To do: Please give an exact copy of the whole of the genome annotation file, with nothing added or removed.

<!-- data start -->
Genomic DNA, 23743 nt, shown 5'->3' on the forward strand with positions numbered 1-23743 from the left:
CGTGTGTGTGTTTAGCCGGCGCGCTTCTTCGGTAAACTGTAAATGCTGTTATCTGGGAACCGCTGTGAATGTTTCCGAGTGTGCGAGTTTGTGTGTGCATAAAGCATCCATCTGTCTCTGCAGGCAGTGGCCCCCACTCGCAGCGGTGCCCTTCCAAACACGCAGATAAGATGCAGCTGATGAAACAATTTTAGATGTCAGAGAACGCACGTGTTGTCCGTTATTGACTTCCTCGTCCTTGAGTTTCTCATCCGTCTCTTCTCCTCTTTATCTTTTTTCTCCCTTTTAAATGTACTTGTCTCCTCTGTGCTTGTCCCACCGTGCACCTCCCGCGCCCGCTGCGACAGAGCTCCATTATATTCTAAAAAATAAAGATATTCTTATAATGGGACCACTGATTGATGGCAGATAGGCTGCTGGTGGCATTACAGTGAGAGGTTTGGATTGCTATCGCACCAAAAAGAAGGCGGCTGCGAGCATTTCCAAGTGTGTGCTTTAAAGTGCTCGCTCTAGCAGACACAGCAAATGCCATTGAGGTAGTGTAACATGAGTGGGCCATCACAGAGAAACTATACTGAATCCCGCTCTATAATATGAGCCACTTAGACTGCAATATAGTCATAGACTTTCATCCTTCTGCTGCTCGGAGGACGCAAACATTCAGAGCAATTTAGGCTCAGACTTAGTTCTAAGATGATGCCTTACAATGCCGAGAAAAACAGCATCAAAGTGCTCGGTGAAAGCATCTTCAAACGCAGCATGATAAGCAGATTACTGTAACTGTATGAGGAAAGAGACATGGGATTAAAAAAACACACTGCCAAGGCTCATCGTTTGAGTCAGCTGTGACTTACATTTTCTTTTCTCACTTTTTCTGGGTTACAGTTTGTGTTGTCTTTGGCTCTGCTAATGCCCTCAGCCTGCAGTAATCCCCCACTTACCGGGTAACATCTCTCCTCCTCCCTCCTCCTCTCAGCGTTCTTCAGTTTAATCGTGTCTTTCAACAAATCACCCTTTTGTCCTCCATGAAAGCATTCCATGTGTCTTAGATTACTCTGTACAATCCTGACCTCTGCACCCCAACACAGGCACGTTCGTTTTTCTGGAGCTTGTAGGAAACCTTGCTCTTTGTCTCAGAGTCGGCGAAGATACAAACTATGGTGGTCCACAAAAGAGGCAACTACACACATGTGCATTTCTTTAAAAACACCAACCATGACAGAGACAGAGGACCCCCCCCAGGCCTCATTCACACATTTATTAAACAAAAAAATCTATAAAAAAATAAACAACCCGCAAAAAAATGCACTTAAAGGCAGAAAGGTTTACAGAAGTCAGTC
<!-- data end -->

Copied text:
Genomic DNA, 23743 nt, shown 5'->3' on the forward strand with positions numbered 1-23743 from the left:
CGTGTGTGTGTTTAGCCGGCGCGCTTCTTCGGTAAACTGTAAATGCTGTTATCTGGGAACCGCTGTGAATGTTTCCGAGTGTGCGAGTTTGTGTGTGCATAAAGCATCCATCTGTCTCTGCAGGCAGTGGCCCCCACTCGCAGCGGTGCCCTTCCAAACACGCAGATAAGATGCAGCTGATGAAACAATTTTAGATGTCAGAGAACGCACGTGTTGTCCGTTATTGACTTCCTCGTCCTTGAGTTTCTCATCCGTCTCTTCTCCTCTTTATCTTTTTTCTCCCTTTTAAATGTACTTGTCTCCTCTGTGCTTGTCCCACCGTGCACCTCCCGCGCCCGCTGCGACAGAGCTCCATTATATTCTAAAAAATAAAGATATTCTTATAATGGGACCACTGATTGATGGCAGATAGGCTGCTGGTGGCATTACAGTGAGAGGTTTGGATTGCTATCGCACCAAAAAGAAGGCGGCTGCGAGCATTTCCAAGTGTGTGCTTTAAAGTGCTCGCTCTAGCAGACACAGCAAATGCCATTGAGGTAGTGTAACATGAGTGGGCCATCACAGAGAAACTATACTGAATCCCGCTCTATAATATGAGCCACTTAGACTGCAATATAGTCATAGACTTTCATCCTTCTGCTGCTCGGAGGACGCAAACATTCAGAGCAATTTAGGCTCAGACTTAGTTCTAAGATGATGCCTTACAATGCCGAGAAAAACAGCATCAAAGTGCTCGGTGAAAGCATCTTCAAACGCAGCATGATAAGCAGATTACTGTAACTGTATGAGGAAAGAGACATGGGATTAAAAAAACACACTGCCAAGGCTCATCGTTTGAGTCAGCTGTGACTTACATTTTCTTTTCTCACTTTTTCTGGGTTACAGTTTGTGTTGTCTTTGGCTCTGCTAATGCCCTCAGCCTGCAGTAATCCCCCACTTACCGGGTAACATCTCTCCTCCTCCCTCCTCCTCTCAGCGTTCTTCAGTTTAATCGTGTCTTTCAACAAATCACCCTTTTGTCCTCCATGAAAGCATTCCATGTGTCTTAGATTACTCTGTACAATCCTGACCTCTGCACCCCAACACAGGCACGTTCGTTTTTCTGGAGCTTGTAGGAAACCTTGCTCTTTGTCTCAGAGTCGGCGAAGATACAAACTATGGTGGTCCACAAAAGAGGCAACTACACACATGTGCATTTCTTTAAAAACACCAACCATGACAGAGACAGAGGACCCCCCCCAGGCCTCATTCACACATTTATTAAACAAAAAAATCTATAAAAAAATAAACAACCCGCAAAAAAATGCACTTAAAGGCAGAAAGGTTTACAGAAGTCAGTC